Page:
Play on a softer courtwith give (avoiding harder, more punishing surfaces like cement or asphalt).
Invest in a good pair of tennis shoes with support or padding. Arch and heel support can go a long way toward protecting your feet and ankles from injuries like sprains, strains, Achilles tendinitis, and plantar fasciitis.
Wear shoe inserts or specially padded tennis socks to provide extra cushioning. These small changes can help to absorb impact and protect your lower back from soreness.
Check your equipment. A poorly-strung racket or wet ball can result in wrist injuries, forearm soreness, or tennis elbow.
As with all sports endeavors, however, you are the best way to protect yourself from injury. Be mindful of how you use your body before, during, and after you play tennis.
Warm up your muscles before a match (for example, by walking or with dynamic exercises like arm circles, high knees, or jumping jacks).
Use proper technique. A tennis instructor can help you focus on correct form when hitting, serving, and moving around the court (be sure to mention any prior injuries so you can learn how to protect them from re-injury).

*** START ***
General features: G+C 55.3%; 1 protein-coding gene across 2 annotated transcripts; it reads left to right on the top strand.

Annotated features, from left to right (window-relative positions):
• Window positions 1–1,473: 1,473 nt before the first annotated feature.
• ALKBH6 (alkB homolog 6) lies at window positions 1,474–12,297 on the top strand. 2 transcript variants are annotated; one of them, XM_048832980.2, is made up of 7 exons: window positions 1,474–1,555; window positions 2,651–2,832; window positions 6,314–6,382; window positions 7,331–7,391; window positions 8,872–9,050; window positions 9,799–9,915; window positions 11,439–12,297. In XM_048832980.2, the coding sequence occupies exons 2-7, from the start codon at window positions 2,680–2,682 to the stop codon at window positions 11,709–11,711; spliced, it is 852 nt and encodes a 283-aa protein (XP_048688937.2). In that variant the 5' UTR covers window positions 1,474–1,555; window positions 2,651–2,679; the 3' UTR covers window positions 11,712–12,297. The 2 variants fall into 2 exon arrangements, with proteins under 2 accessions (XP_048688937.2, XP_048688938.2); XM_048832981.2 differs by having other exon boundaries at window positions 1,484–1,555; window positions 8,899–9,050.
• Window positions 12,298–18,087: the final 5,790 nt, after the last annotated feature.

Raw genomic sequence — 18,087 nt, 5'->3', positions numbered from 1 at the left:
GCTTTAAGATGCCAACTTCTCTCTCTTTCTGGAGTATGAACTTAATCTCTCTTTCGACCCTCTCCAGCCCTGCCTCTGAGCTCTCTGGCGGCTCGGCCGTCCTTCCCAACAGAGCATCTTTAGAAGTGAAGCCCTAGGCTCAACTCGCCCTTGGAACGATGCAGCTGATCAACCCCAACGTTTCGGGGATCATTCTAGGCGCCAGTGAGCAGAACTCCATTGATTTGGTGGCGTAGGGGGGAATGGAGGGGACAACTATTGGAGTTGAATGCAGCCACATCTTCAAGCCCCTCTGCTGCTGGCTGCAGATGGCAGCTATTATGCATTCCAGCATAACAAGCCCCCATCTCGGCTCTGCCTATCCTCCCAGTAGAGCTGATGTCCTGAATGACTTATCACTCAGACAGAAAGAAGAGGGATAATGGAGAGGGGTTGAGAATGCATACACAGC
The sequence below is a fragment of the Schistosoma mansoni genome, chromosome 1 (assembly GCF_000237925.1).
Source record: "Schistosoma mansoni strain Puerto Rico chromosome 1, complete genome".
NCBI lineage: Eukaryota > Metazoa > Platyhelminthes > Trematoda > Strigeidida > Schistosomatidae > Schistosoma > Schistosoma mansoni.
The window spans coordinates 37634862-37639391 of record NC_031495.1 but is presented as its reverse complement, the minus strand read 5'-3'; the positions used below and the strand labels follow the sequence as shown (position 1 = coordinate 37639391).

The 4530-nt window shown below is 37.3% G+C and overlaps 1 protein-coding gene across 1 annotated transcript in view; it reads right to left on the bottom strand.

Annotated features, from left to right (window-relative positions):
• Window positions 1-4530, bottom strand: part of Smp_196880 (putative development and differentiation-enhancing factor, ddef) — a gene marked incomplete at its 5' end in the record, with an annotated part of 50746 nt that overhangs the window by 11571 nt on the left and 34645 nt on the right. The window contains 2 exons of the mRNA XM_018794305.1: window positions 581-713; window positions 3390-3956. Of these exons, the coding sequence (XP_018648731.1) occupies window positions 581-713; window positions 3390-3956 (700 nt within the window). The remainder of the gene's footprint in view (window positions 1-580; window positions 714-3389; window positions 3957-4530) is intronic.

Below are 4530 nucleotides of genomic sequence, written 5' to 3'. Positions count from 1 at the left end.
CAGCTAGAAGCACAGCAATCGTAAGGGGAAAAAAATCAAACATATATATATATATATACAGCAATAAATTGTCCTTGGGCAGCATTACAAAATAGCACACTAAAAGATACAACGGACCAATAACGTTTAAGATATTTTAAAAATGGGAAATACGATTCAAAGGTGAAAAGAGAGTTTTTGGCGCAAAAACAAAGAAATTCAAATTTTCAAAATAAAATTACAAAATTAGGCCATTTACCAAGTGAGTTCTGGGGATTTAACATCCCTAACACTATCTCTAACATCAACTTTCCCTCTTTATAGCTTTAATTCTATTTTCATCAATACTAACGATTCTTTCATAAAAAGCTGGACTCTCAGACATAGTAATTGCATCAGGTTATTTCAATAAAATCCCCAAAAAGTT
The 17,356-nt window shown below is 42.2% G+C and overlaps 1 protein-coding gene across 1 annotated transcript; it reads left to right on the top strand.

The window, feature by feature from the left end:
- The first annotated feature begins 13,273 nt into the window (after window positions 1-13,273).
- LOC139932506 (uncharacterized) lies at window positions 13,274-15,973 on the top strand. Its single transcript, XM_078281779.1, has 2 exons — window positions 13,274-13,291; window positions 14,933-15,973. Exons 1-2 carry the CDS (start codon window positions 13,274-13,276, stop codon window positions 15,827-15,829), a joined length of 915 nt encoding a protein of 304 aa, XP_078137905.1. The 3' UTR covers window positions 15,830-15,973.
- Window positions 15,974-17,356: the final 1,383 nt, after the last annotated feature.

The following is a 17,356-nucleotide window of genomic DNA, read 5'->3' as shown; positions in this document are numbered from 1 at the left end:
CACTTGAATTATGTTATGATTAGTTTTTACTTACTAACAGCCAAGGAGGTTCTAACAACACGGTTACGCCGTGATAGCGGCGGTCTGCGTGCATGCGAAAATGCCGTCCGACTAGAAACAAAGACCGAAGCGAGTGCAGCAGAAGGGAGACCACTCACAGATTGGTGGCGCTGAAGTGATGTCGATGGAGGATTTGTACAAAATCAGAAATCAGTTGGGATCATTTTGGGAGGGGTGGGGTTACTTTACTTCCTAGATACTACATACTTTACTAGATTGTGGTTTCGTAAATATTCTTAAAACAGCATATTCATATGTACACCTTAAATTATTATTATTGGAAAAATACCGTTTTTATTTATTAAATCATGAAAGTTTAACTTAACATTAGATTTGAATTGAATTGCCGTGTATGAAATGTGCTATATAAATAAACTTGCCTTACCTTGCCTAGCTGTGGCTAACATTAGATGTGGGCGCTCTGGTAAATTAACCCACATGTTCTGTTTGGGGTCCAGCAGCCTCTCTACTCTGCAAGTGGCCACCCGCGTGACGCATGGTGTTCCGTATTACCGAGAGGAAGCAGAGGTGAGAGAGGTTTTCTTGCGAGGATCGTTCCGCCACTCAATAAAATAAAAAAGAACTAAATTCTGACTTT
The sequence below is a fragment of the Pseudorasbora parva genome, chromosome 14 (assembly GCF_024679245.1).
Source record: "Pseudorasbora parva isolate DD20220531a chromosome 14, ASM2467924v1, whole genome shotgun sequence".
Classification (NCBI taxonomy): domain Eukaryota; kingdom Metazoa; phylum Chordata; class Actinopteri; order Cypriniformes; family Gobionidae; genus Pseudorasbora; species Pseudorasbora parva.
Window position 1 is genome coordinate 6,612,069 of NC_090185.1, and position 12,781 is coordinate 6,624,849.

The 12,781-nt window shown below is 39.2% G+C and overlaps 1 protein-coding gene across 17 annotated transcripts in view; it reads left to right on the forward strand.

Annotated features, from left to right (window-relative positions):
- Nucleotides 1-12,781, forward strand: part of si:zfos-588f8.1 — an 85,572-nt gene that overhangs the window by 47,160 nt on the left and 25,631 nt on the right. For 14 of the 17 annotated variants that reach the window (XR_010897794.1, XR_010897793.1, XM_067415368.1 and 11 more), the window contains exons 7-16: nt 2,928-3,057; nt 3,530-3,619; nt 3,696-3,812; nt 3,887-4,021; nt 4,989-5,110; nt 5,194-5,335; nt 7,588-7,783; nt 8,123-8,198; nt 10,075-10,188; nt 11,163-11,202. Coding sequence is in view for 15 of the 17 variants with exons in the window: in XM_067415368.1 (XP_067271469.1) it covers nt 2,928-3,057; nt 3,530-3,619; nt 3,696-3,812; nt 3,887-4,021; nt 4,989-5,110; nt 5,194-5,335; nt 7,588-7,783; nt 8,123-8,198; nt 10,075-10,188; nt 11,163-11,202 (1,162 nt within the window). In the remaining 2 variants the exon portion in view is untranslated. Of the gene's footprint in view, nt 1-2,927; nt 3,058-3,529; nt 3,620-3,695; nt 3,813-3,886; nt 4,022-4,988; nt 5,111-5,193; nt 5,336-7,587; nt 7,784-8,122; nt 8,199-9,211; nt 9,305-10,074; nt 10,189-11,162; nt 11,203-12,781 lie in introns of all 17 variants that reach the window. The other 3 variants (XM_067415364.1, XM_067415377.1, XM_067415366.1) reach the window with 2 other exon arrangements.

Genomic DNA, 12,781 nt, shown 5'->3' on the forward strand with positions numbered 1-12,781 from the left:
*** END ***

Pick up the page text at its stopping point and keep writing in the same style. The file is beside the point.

surgery to repair your joints, tendons, ligaments, or nerve impingement
If you have pain or mobility issues from playing tennis, give Coastal Orthopedics located in Corpus Christi, TX a call. Our orthopedic specialists can examine you, assess your condition, and discuss treatment options. Telephone: 361.994.1166.
Dr. Williams has been practicing orthopedic surgery in Corpus Christi since 1998. After graduating from Texas Tech hereceived his medical degree from the University of Texas at San Antonio. At the prestigious Campbell Clinic located at the University of Tennessee, Dr. Williams completed not only an Orthopedic Surgery Residency, but an additional year of Fellowship Training in Spine Surgery. Dr. Williams is dedicated to creating an excellent patient experience in the office or in the surgery suite.